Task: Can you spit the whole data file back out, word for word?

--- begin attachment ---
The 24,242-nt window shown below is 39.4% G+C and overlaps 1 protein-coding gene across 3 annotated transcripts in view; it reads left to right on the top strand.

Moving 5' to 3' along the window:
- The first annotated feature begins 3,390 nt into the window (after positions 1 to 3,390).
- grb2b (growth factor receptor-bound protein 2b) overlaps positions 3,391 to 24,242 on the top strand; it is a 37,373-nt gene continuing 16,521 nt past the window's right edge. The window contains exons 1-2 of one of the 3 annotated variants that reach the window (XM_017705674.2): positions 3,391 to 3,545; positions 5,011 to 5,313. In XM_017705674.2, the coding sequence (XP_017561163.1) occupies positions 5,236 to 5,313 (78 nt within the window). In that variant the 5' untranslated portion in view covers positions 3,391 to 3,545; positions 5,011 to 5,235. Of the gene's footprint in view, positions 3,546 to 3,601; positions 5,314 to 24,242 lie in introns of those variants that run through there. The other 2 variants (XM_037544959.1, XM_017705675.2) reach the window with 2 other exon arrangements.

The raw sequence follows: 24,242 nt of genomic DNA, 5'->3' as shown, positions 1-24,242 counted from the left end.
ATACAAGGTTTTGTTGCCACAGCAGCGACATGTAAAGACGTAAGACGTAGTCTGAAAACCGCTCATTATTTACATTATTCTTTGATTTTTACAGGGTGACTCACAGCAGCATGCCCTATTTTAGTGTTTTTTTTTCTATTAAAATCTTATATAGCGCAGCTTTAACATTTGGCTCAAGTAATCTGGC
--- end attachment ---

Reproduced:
The 24,242-nt window shown below is 39.4% G+C and overlaps 1 protein-coding gene across 3 annotated transcripts in view; it reads left to right on the top strand.

Moving 5' to 3' along the window:
- The first annotated feature begins 3,390 nt into the window (after positions 1 to 3,390).
- grb2b (growth factor receptor-bound protein 2b) overlaps positions 3,391 to 24,242 on the top strand; it is a 37,373-nt gene continuing 16,521 nt past the window's right edge. The window contains exons 1-2 of one of the 3 annotated variants that reach the window (XM_017705674.2): positions 3,391 to 3,545; positions 5,011 to 5,313. In XM_017705674.2, the coding sequence (XP_017561163.1) occupies positions 5,236 to 5,313 (78 nt within the window). In that variant the 5' untranslated portion in view covers positions 3,391 to 3,545; positions 5,011 to 5,235. Of the gene's footprint in view, positions 3,546 to 3,601; positions 5,314 to 24,242 lie in introns of those variants that run through there. The other 2 variants (XM_037544959.1, XM_017705675.2) reach the window with 2 other exon arrangements.

The raw sequence follows: 24,242 nt of genomic DNA, 5'->3' as shown, positions 1-24,242 counted from the left end.
ATACAAGGTTTTGTTGCCACAGCAGCGACATGTAAAGACGTAAGACGTAGTCTGAAAACCGCTCATTATTTACATTATTCTTTGATTTTTACAGGGTGACTCACAGCAGCATGCCCTATTTTAGTGTTTTTTTTTCTATTAAAATCTTATATAGCGCAGCTTTAACATTTGGCTCAAGTAATCTGGC